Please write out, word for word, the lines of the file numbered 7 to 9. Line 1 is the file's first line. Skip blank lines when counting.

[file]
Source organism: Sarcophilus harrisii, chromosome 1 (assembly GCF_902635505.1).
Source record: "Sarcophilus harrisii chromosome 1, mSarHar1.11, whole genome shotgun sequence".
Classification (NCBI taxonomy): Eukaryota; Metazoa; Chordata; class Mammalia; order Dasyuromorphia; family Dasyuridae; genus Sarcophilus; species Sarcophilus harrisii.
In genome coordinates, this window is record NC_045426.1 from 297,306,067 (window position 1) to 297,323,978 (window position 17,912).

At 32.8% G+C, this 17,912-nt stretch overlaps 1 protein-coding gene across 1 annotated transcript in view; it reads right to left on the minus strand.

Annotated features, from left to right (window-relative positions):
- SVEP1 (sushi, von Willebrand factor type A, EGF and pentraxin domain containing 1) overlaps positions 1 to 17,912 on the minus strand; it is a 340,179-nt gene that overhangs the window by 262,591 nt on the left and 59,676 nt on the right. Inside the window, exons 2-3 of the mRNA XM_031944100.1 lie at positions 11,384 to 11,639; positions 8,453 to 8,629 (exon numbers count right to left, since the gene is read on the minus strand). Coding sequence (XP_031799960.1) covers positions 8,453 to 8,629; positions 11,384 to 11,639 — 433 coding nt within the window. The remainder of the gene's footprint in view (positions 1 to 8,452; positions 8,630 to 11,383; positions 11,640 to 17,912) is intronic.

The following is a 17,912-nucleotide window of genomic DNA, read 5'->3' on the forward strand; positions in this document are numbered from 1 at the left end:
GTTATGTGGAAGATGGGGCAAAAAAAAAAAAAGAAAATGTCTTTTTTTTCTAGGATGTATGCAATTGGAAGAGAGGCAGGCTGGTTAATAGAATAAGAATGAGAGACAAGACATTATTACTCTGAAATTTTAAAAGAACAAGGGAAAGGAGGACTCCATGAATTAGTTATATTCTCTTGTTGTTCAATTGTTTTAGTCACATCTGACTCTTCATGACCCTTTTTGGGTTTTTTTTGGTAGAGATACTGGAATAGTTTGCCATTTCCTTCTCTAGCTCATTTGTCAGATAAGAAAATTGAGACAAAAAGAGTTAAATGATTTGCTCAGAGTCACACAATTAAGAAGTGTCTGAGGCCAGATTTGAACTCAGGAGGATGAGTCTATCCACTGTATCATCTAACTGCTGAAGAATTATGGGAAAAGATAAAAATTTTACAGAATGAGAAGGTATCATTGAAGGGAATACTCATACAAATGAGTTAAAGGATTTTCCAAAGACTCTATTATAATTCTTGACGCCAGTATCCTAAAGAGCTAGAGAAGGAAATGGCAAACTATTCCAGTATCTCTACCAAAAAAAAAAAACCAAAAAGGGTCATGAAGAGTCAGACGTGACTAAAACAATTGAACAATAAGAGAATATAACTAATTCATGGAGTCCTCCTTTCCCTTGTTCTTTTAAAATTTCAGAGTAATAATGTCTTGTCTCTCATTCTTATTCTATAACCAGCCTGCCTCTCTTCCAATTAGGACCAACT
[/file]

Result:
- SVEP1 (sushi, von Willebrand factor type A, EGF and pentraxin domain containing 1) overlaps positions 1 to 17,912 on the minus strand; it is a 340,179-nt gene that overhangs the window by 262,591 nt on the left and 59,676 nt on the right. Inside the window, exons 2-3 of the mRNA XM_031944100.1 lie at positions 11,384 to 11,639; positions 8,453 to 8,629 (exon numbers count right to left, since the gene is read on the minus strand). Coding sequence (XP_031799960.1) covers positions 8,453 to 8,629; positions 11,384 to 11,639 — 433 coding nt within the window. The remainder of the gene's footprint in view (positions 1 to 8,452; positions 8,630 to 11,383; positions 11,640 to 17,912) is intronic.

The following is a 17,912-nucleotide window of genomic DNA, read 5'->3' on the forward strand; positions in this document are numbered from 1 at the left end:
GTTATGTGGAAGATGGGGCAAAAAAAAAAAAAGAAAATGTCTTTTTTTTCTAGGATGTATGCAATTGGAAGAGAGGCAGGCTGGTTAATAGAATAAGAATGAGAGACAAGACATTATTACTCTGAAATTTTAAAAGAACAAGGGAAAGGAGGACTCCATGAATTAGTTATATTCTCTTGTTGTTCAATTGTTTTAGTCACATCTGACTCTTCATGACCCTTTTTGGGTTTTTTTTGGTAGAGATACTGGAATAGTTTGCCATTTCCTTCTCTAGCTCATTTGTCAGATAAGAAAATTGAGACAAAAAGAGTTAAATGATTTGCTCAGAGTCACACAATTAAGAAGTGTCTGAGGCCAGATTTGAACTCAGGAGGATGAGTCTATCCACTGTATCATCTAACTGCTGAAGAATTATGGGAAAAGATAAAAATTTTACAGAATGAGAAGGTATCATTGAAGGGAATACTCATACAAATGAGTTAAAGGATTTTCCAAAGACTCTATTATAATTCTTGACGCCAGTATCCTAAAGAGCTAGAGAAGGAAATGGCAAACTATTCCAGTATCTCTACCAAAAAAAAAAAACCAAAAAGGGTCATGAAGAGTCAGACGTGACTAAAACAATTGAACAATAAGAGAATATAACTAATTCATGGAGTCCTCCTTTCCCTTGTTCTTTTAAAATTTCAGAGTAATAATGTCTTGTCTCTCATTCTTATTCTATAACCAGCCTGCCTCTCTTCCAATTAGGACCAACT